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hi I am new to candle making! Hoping I could get some proper insight!

 

I have made a few scented candles already and they have come out pretty good, just  some issues. I've tried multiple waxes, coconut, soy, parasoy, veggysoy and I've tried multiple wicks, eco, htp and CD. I seem to be coming across issues with wet spots/poor adhesion the sides of my glass jar, wax discoloring, excess soot and not an even melt pool. I've tried so many possibilities I am unsure where to focus on and how to correct what issue. Or how to figure out the root of which issue.

 

please help!

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It's tough to give advice without knowing exact candle wax, wick & jar are giving problems.  Also are you adding color or additives?  Could be pour temp, fo adding temp, wrong wick, too much fo, just so many variables.  Wet spots are inevitable with vege wax, coconut not as much but I still get them.  I'd focus more on the melt pool and hot throw.  Work with 1 wax at a time first without scent and get a good burn and then add scent.  There are so many threads here that address the problems and you can use the search under either general or vege waxes to find most of your answers.

Edited by kandlekrazy
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Without the benefit of knowing the details of your process, my recommendations would be:  choose one wax only, keep your FO load at 6%,  do not try for a full melt pool on the first burn.

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I would just add 6% is great for palm wax and paraffin but imo 7-9% worked better for me when using straight 464 wax or coconut wax from lab and co. There are some stronger f.o.s like pines, lemon verbena, coffee, peppermint types that have worked great at a lower percentage, many though are not as strong so you’ll have to test.

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My initial thought was this:  it's winter, and wet spots for me happen because I pour into a cold container. In addition to everyone else's advice above, try warming your jars before you pour. It'll help slow the cooling process. Though, wet spots are inevitable.

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I agree with StanfordP try heating your jar before pouring your wax into it. A cold jar and hot wax will cause wet spot. I would normally use a heating gun around the outside of the jar for a few seconds or so just to get the jar warm then pour. Your goal is to just the the jar warm not hot.

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So to tag along on this subject...and not hijack anything. :D. I've been doing some 8 oz candle tests, with coconut/soy and cottonwood 50 wicks at 8% fragrance load. Things seemed to be going fine until the very last part of the candle's life - right around the 25th hour. They seem to be sooting/smoking more, would this be an indication of my fragrance oil sinking to the bottom of the candle therefore the percentage has increased or the way gases behave at the bottom of the container? Yes, the wicks were trimmed before lighting. Not sure what this is an indicator of - thanks for any insight!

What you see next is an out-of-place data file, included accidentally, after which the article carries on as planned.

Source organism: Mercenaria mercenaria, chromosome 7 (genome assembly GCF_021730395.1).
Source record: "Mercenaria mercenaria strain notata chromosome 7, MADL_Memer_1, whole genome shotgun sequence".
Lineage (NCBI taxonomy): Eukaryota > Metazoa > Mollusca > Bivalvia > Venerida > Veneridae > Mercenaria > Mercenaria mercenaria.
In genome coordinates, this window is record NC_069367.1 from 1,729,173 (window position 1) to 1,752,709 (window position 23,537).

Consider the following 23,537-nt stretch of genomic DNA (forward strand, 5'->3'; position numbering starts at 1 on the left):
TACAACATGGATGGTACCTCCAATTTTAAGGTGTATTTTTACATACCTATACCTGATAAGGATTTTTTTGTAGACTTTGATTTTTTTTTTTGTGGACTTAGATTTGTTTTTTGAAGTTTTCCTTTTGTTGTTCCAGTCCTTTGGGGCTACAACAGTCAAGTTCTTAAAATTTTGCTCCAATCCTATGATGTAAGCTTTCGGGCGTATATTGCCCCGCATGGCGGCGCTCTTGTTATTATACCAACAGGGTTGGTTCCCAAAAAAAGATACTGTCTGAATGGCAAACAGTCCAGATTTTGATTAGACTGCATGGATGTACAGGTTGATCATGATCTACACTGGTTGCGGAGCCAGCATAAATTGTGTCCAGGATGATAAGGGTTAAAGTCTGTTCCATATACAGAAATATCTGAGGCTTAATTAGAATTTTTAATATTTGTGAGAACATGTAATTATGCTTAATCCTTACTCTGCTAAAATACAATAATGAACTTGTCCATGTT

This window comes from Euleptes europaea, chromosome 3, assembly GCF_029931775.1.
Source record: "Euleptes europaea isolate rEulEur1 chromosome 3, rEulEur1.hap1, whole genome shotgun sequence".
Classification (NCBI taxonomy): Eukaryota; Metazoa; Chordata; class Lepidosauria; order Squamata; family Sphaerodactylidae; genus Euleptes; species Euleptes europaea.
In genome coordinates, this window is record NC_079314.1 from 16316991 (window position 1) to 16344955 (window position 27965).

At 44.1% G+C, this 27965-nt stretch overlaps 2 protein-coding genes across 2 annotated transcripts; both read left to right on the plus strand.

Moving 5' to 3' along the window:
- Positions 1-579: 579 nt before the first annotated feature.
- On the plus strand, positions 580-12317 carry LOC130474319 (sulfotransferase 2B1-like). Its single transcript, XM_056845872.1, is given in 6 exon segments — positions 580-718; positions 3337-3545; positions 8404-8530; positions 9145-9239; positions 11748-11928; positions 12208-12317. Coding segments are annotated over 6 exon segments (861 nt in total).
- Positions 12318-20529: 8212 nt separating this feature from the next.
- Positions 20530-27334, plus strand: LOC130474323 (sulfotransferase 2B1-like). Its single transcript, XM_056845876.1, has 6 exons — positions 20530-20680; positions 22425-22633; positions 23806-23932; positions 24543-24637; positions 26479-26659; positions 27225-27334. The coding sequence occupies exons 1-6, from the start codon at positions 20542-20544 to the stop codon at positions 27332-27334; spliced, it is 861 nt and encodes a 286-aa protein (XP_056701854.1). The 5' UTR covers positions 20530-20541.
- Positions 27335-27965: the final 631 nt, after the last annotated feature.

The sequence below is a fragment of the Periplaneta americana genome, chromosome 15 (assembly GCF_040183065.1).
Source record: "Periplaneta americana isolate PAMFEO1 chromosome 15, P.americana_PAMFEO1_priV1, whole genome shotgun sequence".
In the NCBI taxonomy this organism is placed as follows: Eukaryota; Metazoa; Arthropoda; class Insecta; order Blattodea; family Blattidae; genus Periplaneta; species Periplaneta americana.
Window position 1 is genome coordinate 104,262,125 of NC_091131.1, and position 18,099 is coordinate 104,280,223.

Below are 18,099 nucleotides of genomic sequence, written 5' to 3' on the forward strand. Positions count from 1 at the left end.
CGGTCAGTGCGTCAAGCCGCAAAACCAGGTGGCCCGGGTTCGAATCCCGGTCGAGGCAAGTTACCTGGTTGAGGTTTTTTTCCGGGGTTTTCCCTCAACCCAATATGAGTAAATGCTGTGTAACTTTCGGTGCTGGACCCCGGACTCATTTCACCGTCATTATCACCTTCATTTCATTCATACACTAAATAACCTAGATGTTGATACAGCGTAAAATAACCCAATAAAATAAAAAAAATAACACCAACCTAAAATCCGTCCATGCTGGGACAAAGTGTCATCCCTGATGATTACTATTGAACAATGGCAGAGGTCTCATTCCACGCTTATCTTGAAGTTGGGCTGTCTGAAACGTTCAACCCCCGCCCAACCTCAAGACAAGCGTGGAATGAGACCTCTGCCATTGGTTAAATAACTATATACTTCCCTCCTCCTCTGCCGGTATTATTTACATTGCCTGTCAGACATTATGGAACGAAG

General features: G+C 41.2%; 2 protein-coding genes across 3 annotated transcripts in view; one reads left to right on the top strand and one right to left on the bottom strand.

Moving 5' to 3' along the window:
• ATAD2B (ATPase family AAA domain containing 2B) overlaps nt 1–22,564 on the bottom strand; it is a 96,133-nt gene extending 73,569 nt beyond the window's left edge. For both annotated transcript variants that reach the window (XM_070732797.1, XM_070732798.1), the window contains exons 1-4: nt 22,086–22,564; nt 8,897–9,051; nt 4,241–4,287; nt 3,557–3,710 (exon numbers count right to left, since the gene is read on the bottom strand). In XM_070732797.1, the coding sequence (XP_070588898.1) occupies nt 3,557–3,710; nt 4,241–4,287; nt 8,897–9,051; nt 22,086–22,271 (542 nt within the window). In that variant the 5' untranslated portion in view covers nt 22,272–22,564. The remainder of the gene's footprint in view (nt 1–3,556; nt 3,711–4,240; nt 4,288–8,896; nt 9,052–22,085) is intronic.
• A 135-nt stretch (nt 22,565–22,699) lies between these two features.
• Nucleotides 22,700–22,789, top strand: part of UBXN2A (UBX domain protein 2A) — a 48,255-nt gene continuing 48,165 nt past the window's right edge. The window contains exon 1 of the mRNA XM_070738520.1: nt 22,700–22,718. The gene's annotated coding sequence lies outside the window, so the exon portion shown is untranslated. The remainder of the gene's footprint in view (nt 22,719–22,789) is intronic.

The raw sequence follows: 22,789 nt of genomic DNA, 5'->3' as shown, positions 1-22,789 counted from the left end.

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1 hour ago, Candlefriends said:

So to tag along on this subject...and not hijack anything. :D. I've been doing some 8 oz candle tests, with coconut/soy and cottonwood 50 wicks at 8% fragrance load. Things seemed to be going fine until the very last part of the candle's life - right around the 25th hour. They seem to be sooting/smoking more, would this be an indication of my fragrance oil sinking to the bottom of the candle therefore the percentage has increased or the way gases behave at the bottom of the container? Yes, the wicks were trimmed before lighting. Not sure what this is an indicator of - thanks for any insight!

Cw50 is a pretty big wick. The second half of a candle heats up tremendously.  Coconut destabilizes soy and accelerates everything once that current starts to build. 

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Thank you so much TallTayl - I was on the verge of wicking down thinking that at times the flame was a little large. I do a quite a bit of reading and other sources state that CW wicks can be difficult with coconut. Some seem to think that Cotton core wicks are a better fit with coconut. I'm thinking about switching to ECO wicks. Any thoughts? My next batch I'll try CW 40 and then ECO 8. The candle diameter is about 3" :) Thank you again - I'm closer to getting some great outcomes!

 

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10 hours ago, Candlefriends said:

Thank you so much TallTayl - I was on the verge of wicking down thinking that at times the flame was a little large. I do a quite a bit of reading and other sources state that CW wicks can be difficult with coconut. Some seem to think that Cotton core wicks are a better fit with coconut. I'm thinking about switching to ECO wicks. Any thoughts? My next batch I'll try CW 40 and then ECO 8. The candle diameter is about 3" :) Thank you again - I'm closer to getting some great outcomes!

 

For soy coconut blends I lean toward cd, cdn, CDN, htp and sometimes lx.

 

cw can be good, but if not sized right, they can get out of control quickly in coconut waxes. Make allowances for your customers who will not burn candles ideally 100% of the time.

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Yes, I really like them, but have noticed they can be hit and miss. Thanks for the perspective of my customers and suggesting to make a candle that is easy and enjoyable for them. 

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